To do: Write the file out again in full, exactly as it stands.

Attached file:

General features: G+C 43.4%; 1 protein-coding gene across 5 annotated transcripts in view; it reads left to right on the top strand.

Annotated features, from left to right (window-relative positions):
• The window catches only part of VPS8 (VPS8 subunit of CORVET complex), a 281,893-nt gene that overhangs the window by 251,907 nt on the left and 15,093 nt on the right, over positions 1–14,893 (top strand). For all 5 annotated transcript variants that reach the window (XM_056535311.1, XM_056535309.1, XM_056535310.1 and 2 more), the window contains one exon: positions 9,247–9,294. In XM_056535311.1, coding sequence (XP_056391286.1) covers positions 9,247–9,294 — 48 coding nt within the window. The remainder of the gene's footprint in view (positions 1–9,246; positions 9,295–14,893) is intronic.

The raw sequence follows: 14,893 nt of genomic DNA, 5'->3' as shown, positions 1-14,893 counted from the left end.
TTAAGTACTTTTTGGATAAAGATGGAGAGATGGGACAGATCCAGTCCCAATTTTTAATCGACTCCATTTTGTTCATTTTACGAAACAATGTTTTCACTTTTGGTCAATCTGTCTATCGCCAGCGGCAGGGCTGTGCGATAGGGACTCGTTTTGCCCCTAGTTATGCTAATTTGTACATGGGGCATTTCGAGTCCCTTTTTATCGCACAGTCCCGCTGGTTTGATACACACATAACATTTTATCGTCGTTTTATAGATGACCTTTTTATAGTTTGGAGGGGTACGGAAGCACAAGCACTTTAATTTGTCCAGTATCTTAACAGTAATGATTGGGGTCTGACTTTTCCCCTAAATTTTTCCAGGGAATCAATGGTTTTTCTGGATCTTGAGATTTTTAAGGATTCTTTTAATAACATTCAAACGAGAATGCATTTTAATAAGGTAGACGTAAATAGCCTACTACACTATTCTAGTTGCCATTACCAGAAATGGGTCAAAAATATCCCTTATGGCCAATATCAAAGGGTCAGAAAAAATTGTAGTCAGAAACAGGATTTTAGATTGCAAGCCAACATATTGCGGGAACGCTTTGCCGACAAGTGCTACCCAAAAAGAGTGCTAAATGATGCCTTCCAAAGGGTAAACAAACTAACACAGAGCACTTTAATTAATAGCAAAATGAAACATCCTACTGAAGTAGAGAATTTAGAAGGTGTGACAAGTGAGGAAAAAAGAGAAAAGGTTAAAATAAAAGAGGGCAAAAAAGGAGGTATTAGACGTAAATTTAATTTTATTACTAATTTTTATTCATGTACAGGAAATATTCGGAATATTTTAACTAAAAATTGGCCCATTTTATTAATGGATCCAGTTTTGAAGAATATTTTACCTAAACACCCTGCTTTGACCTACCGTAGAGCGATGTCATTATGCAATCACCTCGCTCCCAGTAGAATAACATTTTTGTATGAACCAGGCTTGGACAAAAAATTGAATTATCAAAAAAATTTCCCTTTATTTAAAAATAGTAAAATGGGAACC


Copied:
General features: G+C 43.4%; 1 protein-coding gene across 5 annotated transcripts in view; it reads left to right on the top strand.

Annotated features, from left to right (window-relative positions):
• The window catches only part of VPS8 (VPS8 subunit of CORVET complex), a 281,893-nt gene that overhangs the window by 251,907 nt on the left and 15,093 nt on the right, over positions 1–14,893 (top strand). For all 5 annotated transcript variants that reach the window (XM_056535311.1, XM_056535309.1, XM_056535310.1 and 2 more), the window contains one exon: positions 9,247–9,294. In XM_056535311.1, coding sequence (XP_056391286.1) covers positions 9,247–9,294 — 48 coding nt within the window. The remainder of the gene's footprint in view (positions 1–9,246; positions 9,295–14,893) is intronic.

The raw sequence follows: 14,893 nt of genomic DNA, 5'->3' as shown, positions 1-14,893 counted from the left end.
TTAAGTACTTTTTGGATAAAGATGGAGAGATGGGACAGATCCAGTCCCAATTTTTAATCGACTCCATTTTGTTCATTTTACGAAACAATGTTTTCACTTTTGGTCAATCTGTCTATCGCCAGCGGCAGGGCTGTGCGATAGGGACTCGTTTTGCCCCTAGTTATGCTAATTTGTACATGGGGCATTTCGAGTCCCTTTTTATCGCACAGTCCCGCTGGTTTGATACACACATAACATTTTATCGTCGTTTTATAGATGACCTTTTTATAGTTTGGAGGGGTACGGAAGCACAAGCACTTTAATTTGTCCAGTATCTTAACAGTAATGATTGGGGTCTGACTTTTCCCCTAAATTTTTCCAGGGAATCAATGGTTTTTCTGGATCTTGAGATTTTTAAGGATTCTTTTAATAACATTCAAACGAGAATGCATTTTAATAAGGTAGACGTAAATAGCCTACTACACTATTCTAGTTGCCATTACCAGAAATGGGTCAAAAATATCCCTTATGGCCAATATCAAAGGGTCAGAAAAAATTGTAGTCAGAAACAGGATTTTAGATTGCAAGCCAACATATTGCGGGAACGCTTTGCCGACAAGTGCTACCCAAAAAGAGTGCTAAATGATGCCTTCCAAAGGGTAAACAAACTAACACAGAGCACTTTAATTAATAGCAAAATGAAACATCCTACTGAAGTAGAGAATTTAGAAGGTGTGACAAGTGAGGAAAAAAGAGAAAAGGTTAAAATAAAAGAGGGCAAAAAAGGAGGTATTAGACGTAAATTTAATTTTATTACTAATTTTTATTCATGTACAGGAAATATTCGGAATATTTTAACTAAAAATTGGCCCATTTTATTAATGGATCCAGTTTTGAAGAATATTTTACCTAAACACCCTGCTTTGACCTACCGTAGAGCGATGTCATTATGCAATCACCTCGCTCCCAGTAGAATAACATTTTTGTATGAACCAGGCTTGGACAAAAAATTGAATTATCAAAAAAATTTCCCTTTATTTAAAAATAGTAAAATGGGAACC